Crying inside? Creepy craze no joke for real clowns

 Send in the frowns.

This year's nationwide creepy clown craze has become a nightmare before Halloween for actual, working clowns, who say their bookings at parties and other events have dropped sharply, even after many of the social media-fueled scary clown sightings have turned out to be hoaxes.

Some fear going out with their greasepaint makeup and red noses will make them a target of police, or even marauding mobs who take to the streets on so-called "clown hunts."

"It's definitely a scary feeling leaving your house and you fear you are going to get jumped because you're dressed as a clown," says Cyrus Zavieh, a New York City hospital administrator who also performs professionally as "Cido the Clown."

"You're there to make them happy, to make them have fun, and now they are saying, 'Aaaagghh!'" Zavieh says. "All of a sudden these stories are putting fear into kids. ... Before they'd just look the other way, but now it's like, 'You're a scary clown and I hate you.'"

The World Clown Association — comprised of more than 2,000 members in 30 countries — has been flooded with calls from scared performers. It's been sending out safety tips, suggesting clowns consider changing into their costumes when they arrive at a party or go with a handler.

Association president Randy Christensen says clowns are also increasingly getting requests for "modified performances" in which they entertain without makeup and traditional clown attire.

This week, retail giant Target took the step of pulling scary clown masks from its shelves. And McDonald's says its signature clown character, Ronald McDonald, will be keeping a lower profile.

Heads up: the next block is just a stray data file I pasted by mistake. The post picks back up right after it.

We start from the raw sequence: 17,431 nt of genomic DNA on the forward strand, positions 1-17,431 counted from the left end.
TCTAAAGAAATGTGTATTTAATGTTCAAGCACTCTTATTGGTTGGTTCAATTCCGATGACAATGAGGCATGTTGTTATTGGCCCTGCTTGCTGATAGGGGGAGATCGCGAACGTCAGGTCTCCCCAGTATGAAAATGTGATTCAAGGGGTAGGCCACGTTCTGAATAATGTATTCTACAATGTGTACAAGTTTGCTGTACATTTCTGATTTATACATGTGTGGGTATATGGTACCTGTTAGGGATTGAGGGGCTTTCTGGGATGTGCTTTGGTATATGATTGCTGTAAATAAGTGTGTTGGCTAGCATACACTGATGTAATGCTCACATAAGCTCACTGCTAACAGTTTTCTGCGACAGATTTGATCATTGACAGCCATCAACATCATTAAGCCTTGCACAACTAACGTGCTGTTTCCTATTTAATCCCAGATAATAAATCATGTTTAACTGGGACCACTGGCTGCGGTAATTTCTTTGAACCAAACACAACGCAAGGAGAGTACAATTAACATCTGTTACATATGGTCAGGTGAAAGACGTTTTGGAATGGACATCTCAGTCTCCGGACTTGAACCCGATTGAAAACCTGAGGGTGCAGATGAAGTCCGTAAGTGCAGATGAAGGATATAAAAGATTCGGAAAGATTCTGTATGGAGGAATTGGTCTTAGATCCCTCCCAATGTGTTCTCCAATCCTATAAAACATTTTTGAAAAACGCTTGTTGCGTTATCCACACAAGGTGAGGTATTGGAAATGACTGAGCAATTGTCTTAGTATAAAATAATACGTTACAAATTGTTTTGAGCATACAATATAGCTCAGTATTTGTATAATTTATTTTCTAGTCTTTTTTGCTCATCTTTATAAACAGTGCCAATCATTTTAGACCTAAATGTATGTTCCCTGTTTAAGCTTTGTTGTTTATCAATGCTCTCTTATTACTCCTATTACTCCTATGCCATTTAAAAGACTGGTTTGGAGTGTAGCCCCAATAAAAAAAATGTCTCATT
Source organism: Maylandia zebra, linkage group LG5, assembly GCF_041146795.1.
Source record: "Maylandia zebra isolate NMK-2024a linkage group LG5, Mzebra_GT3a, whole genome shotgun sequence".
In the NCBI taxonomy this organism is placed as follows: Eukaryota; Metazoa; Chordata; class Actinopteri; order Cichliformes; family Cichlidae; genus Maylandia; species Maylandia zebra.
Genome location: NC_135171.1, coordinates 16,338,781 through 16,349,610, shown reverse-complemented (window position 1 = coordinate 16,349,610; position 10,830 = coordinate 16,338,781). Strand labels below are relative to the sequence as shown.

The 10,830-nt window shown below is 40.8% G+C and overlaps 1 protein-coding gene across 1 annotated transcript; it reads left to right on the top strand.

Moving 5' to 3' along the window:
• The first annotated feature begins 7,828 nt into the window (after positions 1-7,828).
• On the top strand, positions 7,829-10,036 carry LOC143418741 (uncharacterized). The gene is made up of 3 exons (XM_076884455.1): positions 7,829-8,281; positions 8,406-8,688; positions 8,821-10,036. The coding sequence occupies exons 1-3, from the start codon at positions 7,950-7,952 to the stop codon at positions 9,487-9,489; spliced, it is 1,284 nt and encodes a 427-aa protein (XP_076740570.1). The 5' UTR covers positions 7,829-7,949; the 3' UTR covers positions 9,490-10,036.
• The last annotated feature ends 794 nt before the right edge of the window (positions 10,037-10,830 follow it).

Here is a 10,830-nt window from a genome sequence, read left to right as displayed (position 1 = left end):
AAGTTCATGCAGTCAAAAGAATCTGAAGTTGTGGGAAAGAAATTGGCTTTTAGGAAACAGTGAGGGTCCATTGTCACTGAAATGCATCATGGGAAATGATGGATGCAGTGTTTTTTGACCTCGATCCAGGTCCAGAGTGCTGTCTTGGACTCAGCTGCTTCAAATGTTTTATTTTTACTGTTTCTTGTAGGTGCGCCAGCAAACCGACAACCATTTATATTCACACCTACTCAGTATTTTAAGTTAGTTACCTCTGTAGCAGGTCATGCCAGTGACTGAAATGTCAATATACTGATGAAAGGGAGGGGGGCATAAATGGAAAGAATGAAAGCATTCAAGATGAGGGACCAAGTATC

All of the fallout follows a phenomenon in the U.S. involving dozens of stories, many fabricated, about clowns stalking or attacking people.

In multiple states, people have called police to report being menaced by people in clown costumes. In Kentucky, a man dressed as a clown was arrested after lurking in the woods. Children in Ohio and Texas have been charged with making clown-related threats to school classmates. A New York City teen told police a clown threatened him with a knife in the subway.

"They aren't clowns. They are clown impersonators," said Wendy Pincus, who has performed in New York City for the last 20 years. "We're here to make people happy. We don't threaten people. We bring joy."

Pincus, whose clown alter ego is "Crazy Daisy," says she's seen a 30 percent to 40 percent decrease in just the past few weeks.

Clown sightings, hoaxes and pranks — especially around Halloween — aren't new. In fact, they've become a recurring staple of crime blotters since serial killer and working clown John Wayne Gacy was convicted in 1980 of killing 33 people.

In 2012, James Holmes dyed his hair red as Batman's Joker when he opened fire at a Colorado movie theater, killing 12 people.

Those high-profile cases notwithstanding, experts say it's relatively common for people to feel creeped out by clowns.

"It primarily has to do with the exaggerated makeup and features. We recognize it, but there is something abnormal," says Dr. Kristie Golden, associate director of operations for psychiatry and neurosciences at Stony Brook University Hospital. "We can be drawn in by that or we can be repelled."

World Clown Association's Christensen says this year's clown scares seems to be reaching new heights, and suggests working clowns repel them the same way they always have, by spreading a message of happiness and boundless.

"Go out and clown and show people what this is," he says. "Show them what good entertainment is — show them what a caring clown does."